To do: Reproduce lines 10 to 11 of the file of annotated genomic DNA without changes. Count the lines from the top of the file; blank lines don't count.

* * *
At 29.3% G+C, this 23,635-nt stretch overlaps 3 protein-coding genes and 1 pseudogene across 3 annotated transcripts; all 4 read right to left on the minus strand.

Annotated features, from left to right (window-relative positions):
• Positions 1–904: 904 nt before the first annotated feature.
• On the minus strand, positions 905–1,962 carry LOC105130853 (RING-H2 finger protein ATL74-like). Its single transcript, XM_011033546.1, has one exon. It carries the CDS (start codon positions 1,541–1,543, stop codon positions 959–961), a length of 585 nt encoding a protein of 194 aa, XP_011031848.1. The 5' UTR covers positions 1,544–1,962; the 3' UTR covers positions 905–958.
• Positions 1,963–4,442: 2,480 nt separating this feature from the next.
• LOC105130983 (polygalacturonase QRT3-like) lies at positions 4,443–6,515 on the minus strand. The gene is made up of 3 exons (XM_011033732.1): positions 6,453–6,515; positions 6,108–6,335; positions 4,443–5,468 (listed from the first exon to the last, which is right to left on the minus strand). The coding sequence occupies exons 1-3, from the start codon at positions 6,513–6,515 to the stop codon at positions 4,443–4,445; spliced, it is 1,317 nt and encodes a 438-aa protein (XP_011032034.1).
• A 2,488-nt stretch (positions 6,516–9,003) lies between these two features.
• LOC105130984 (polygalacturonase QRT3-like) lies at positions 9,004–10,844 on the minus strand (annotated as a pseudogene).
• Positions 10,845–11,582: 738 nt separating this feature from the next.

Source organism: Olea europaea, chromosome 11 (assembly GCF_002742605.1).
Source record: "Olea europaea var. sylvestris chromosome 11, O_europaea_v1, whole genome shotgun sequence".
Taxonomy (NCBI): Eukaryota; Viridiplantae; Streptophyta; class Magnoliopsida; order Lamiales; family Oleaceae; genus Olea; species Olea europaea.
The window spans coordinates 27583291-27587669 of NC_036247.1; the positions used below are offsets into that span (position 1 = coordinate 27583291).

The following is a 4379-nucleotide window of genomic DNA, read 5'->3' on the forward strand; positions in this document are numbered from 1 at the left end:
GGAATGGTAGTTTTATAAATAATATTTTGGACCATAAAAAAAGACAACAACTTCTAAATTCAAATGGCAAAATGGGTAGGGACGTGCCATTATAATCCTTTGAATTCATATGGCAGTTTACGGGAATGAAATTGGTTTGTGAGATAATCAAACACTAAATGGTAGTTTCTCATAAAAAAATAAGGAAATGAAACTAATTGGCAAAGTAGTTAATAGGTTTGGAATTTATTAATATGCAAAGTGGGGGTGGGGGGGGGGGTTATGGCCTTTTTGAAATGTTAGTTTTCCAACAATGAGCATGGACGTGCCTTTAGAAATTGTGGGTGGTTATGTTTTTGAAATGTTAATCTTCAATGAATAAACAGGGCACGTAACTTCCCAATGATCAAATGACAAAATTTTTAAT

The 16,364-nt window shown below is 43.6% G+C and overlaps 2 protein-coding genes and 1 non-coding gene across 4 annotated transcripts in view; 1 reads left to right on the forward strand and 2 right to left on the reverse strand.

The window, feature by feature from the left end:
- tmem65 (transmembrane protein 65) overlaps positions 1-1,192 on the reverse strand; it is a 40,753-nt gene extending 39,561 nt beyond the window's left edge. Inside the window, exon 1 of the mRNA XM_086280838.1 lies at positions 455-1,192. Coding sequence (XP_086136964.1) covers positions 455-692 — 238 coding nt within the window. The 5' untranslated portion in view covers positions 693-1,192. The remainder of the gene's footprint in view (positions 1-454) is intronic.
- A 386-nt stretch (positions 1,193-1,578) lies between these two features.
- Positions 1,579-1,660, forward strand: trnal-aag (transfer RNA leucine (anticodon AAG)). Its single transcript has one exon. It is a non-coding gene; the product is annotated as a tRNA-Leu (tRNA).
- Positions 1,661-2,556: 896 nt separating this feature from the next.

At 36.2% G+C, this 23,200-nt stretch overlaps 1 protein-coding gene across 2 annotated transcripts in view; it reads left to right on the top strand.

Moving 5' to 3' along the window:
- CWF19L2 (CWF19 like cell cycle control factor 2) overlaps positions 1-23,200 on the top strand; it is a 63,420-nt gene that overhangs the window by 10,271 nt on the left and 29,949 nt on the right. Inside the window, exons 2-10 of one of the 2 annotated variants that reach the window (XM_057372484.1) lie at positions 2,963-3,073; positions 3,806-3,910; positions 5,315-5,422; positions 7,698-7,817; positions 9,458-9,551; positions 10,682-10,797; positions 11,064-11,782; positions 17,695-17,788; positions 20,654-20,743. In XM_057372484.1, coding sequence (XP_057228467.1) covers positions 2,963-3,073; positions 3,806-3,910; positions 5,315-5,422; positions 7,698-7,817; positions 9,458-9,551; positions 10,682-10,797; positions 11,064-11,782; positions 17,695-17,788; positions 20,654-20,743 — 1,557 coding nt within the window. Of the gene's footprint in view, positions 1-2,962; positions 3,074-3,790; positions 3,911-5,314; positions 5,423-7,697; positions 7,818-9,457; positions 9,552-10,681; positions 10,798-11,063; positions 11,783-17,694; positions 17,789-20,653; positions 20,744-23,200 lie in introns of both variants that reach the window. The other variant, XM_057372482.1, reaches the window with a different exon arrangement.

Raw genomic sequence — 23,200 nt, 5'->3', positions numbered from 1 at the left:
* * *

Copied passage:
Source organism: Olea europaea, chromosome 11 (assembly GCF_002742605.1).
Source record: "Olea europaea var. sylvestris chromosome 11, O_europaea_v1, whole genome shotgun sequence".